Ultraviolet Fluorescence

Ultraviolet light (UV) is invisible to the human eye but when certain substances are exposed to it, they emit visible light. I became interested in photographing fluorescence when a friend told me that scorpions appear blue under UV.  People rarely see scorpions because they are brown and well camouflaged but they are quite common where I live on the outskirts of Sydney and are easy to find at night by searching the leaf litter with a UV lamp.

My initial photos were disappointing because the backgrounds looked artificially coloured. I discovered that most ultraviolet sources, also emit visible light and cameras often show this visible light and reflected UV as unwanted colour. I built the lamp below to prevent false colours and I also use a "UV(0)" filter on the camera lens to prevent reflected UV light from reaching the camera sensor. My UV lamp and a selection of images exposed using UV and visible light are shown.

The lamp was built for less than AUD $100 and includes:

  • 10 watt 365nm UV LED
  • A black  "ZWB2" filter inserted beneath the LED and lens to block unwanted visible light emitted by the LED
  • Condenser lens on the front of the lamp to concentrate the UV into an intense beam which makes the fluorescence look more vibrant and reduces exposure time
  • Resistor and heatsink to prevent the LED overheating and to limit the maximum current
  • Rechargeable 3.6 volt lithium cell

 UV lamp


Diamonds - visible and UV light


Marbled Scorpion - UV exposure for 6 seconds at f16 and fill flash. Nikon D750, 180mm lens with UV0 filter, extension tube and tripod


Feathers - Fledgling Powerful owl feather and aSulphur-crested Cockatoo feather exposed with visible and UV  light



 Australian $5 note - visible and UV light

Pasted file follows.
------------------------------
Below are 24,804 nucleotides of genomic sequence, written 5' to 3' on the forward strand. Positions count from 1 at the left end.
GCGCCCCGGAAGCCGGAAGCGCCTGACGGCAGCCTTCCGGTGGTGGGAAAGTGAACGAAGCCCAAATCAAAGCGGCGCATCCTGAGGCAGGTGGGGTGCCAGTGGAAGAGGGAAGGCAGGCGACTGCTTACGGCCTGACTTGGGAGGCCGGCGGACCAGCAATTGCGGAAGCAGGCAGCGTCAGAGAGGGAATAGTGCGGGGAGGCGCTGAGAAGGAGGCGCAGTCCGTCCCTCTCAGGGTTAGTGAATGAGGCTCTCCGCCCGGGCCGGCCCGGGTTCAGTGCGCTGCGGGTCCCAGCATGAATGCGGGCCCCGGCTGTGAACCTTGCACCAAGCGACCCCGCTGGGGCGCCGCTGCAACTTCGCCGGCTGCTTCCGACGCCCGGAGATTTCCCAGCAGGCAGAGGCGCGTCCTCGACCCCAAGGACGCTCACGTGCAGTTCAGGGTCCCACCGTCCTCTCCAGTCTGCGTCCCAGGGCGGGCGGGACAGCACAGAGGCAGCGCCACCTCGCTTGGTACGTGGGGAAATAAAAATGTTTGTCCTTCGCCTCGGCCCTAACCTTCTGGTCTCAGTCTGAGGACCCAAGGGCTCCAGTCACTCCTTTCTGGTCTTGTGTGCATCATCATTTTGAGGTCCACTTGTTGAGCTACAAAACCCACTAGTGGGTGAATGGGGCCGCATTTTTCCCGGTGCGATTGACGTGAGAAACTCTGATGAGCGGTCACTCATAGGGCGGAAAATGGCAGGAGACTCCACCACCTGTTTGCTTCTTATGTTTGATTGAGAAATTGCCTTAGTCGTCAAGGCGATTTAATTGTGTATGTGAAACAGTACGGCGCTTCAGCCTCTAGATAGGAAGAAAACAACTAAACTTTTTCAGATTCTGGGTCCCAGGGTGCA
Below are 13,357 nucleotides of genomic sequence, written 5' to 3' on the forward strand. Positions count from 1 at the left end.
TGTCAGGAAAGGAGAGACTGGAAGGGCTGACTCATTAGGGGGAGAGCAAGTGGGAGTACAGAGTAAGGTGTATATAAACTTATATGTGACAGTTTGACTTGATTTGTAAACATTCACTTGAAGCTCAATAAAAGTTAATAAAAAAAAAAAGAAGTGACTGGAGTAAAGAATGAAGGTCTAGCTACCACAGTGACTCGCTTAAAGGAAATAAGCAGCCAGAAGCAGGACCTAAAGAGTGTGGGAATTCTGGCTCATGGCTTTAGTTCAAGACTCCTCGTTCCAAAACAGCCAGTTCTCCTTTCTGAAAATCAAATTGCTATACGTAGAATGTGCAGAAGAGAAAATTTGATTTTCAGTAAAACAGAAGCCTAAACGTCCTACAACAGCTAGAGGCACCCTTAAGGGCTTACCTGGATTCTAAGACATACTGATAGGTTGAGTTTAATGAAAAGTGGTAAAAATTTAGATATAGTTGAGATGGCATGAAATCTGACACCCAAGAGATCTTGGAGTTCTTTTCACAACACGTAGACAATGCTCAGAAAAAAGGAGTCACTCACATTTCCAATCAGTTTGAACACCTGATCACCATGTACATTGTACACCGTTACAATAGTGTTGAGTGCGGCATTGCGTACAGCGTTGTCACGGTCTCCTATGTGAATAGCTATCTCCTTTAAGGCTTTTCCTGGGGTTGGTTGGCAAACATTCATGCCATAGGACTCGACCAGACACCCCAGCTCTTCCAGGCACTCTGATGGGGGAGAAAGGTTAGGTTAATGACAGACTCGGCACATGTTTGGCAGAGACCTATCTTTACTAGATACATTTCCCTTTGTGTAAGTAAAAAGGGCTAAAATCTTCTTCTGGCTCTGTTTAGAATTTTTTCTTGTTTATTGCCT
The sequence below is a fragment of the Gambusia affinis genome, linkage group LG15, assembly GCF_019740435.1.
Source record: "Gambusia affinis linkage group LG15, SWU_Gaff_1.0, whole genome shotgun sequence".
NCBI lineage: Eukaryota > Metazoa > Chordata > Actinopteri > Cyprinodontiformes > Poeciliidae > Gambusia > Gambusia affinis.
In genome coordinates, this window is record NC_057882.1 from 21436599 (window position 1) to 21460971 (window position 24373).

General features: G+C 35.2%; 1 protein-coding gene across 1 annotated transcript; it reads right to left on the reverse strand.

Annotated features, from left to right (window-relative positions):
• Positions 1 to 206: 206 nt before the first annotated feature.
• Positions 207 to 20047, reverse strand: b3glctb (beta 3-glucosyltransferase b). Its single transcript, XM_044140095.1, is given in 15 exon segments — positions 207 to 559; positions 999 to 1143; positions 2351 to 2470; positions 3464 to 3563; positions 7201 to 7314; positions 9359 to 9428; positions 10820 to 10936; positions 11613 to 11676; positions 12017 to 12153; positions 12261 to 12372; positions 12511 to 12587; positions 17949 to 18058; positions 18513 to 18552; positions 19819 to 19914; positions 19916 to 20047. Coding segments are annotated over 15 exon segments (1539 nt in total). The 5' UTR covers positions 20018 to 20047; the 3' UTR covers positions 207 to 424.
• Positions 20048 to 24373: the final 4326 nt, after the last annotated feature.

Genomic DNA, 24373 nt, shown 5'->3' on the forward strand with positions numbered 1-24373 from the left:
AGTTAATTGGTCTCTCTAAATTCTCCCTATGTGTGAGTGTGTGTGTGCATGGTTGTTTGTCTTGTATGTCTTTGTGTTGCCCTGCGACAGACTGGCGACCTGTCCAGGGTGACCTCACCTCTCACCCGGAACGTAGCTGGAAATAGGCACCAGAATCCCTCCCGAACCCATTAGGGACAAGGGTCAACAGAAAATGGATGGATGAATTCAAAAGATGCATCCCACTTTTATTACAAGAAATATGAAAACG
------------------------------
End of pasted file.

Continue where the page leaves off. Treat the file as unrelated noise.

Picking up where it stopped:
Eggs - visible and UV light


Lichen growing on sandstone - visible and UV light


 Dahlia flowers - visible and UV light




Night photography

I have enjoyed photographing night creatures for nearly 40 years. With the advancement in camera technology and lighting it is now possible to photograph birds flying at night. and my . The additional equipment required for wildlife can be as simple as a decent camera with good focus-light and an assistant. When working with an assistant or working from your car, photography at night is fairly straightforward, however when alone I find it beneficial to pre-configure as many settings as possible before nightfall.

My techniques and equipment described below have evolved over this time and should be considered as a guide which can be improved upon (updated 2023-01-16).



Photography in darkness requires either a continuous light source or an electronic flash. There are several important differences between daylight and light sources used at night.

A fundamental of light is that the brightness of an illuminated object, decreases in proportion to the square of the distance from the light source. For natural light photography this can be ignored because the light source is so far away from the subject that the brightness is virtually constant. With artificial illumination this is not true, as the diagram below illustrates. If the distance is doubled, the exposure needs to be four times longer or the aperture needs to be two f-stops wider.